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Seven years after its entry into force, and after more than 22,124 same-sex marriages, the Spanish Constitutional Court has declared same-sex marriage constitutional. The non unanimous decision of 6 November 2012 thus puts an end to the legal debate on the validity of this new form of marriage in Spain. In its decision, the Constitutional Court found that the new regulation did not change the institution of marriage as recognized in the Constitution in such a way that makes changes to the nature of marriage or renders its essential characteristics unrecognizable. The Court refers to the Constitution as a 'living tree', meaning that under an evolutionary interpretation the Constitution must conform to new realities and societal developments unimagined by its drafters. The Court also used arguments of legal culture, understanding law as a social phenomenon linked to the reality in which it develops, and saw same-sex marriage as part of the Spanish legal culture and the current social understanding. Furthermore, the Court found that the new regulation has not adversely affected the right to marry, but rather expanded it to a new social group. Finally, the Court held that joint adoption by same-sex spouses does not affect the child's best interest.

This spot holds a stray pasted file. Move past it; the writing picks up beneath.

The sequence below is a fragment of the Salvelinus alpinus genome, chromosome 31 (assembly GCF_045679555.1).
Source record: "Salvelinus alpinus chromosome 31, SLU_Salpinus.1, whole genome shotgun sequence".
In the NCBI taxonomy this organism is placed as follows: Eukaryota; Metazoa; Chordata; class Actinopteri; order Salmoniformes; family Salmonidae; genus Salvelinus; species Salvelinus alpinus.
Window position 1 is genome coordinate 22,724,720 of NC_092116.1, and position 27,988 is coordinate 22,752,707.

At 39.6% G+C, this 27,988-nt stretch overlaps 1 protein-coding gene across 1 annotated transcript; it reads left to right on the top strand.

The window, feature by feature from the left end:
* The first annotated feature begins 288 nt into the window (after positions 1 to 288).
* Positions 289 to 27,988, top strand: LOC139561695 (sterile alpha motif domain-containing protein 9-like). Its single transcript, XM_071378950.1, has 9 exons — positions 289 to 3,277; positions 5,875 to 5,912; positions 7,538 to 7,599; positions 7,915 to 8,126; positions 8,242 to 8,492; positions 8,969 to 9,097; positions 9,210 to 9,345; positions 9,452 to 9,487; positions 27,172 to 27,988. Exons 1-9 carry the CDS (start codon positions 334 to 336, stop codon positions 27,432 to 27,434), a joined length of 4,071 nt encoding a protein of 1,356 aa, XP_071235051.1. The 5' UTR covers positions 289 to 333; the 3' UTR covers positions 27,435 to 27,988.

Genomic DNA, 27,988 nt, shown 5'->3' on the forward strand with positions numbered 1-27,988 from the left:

By Dr Albert Lamarca, Professor of Law, Universitat Pompeu Fabra, Barcelona
The full version of this article appears in the March 2013 issue of International Family Law.
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